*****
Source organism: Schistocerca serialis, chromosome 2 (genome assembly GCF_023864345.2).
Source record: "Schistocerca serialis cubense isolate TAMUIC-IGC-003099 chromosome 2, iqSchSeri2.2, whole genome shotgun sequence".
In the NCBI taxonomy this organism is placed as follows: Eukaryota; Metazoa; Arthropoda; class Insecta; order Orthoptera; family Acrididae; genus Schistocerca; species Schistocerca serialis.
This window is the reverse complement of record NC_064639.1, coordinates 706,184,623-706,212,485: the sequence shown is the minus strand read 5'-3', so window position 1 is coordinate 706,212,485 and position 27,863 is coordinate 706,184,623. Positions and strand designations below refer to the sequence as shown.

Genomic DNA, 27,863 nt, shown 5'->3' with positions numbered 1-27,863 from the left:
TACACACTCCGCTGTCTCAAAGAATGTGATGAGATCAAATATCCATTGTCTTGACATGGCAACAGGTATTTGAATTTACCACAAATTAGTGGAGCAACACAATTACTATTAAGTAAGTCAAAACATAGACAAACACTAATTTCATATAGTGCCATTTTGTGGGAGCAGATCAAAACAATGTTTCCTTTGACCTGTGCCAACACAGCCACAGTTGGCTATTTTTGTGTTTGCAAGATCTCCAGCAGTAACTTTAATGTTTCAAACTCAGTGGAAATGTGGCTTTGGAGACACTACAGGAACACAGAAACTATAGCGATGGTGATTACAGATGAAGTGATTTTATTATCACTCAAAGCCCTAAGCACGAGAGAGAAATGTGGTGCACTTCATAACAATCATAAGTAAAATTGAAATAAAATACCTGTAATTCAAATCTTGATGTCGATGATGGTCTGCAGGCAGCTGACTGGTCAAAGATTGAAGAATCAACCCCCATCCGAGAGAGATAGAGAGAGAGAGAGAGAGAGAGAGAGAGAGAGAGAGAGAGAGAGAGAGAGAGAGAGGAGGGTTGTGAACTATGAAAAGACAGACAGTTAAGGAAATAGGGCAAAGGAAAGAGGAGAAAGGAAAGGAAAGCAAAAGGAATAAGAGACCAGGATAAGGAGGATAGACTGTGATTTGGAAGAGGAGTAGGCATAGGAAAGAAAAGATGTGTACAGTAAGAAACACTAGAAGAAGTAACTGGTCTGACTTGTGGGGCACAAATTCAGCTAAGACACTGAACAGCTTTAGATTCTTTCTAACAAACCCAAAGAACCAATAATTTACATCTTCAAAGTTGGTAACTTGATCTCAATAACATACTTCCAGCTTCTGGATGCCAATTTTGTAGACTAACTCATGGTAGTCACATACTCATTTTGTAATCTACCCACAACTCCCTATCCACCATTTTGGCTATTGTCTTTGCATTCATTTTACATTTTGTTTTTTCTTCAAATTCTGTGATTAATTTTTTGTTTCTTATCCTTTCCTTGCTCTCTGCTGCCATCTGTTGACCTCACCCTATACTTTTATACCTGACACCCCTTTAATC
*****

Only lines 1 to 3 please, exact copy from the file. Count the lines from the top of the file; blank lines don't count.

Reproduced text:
Source organism: Schistocerca serialis, chromosome 2 (genome assembly GCF_023864345.2).
Source record: "Schistocerca serialis cubense isolate TAMUIC-IGC-003099 chromosome 2, iqSchSeri2.2, whole genome shotgun sequence".
In the NCBI taxonomy this organism is placed as follows: Eukaryota; Metazoa; Arthropoda; class Insecta; order Orthoptera; family Acrididae; genus Schistocerca; species Schistocerca serialis.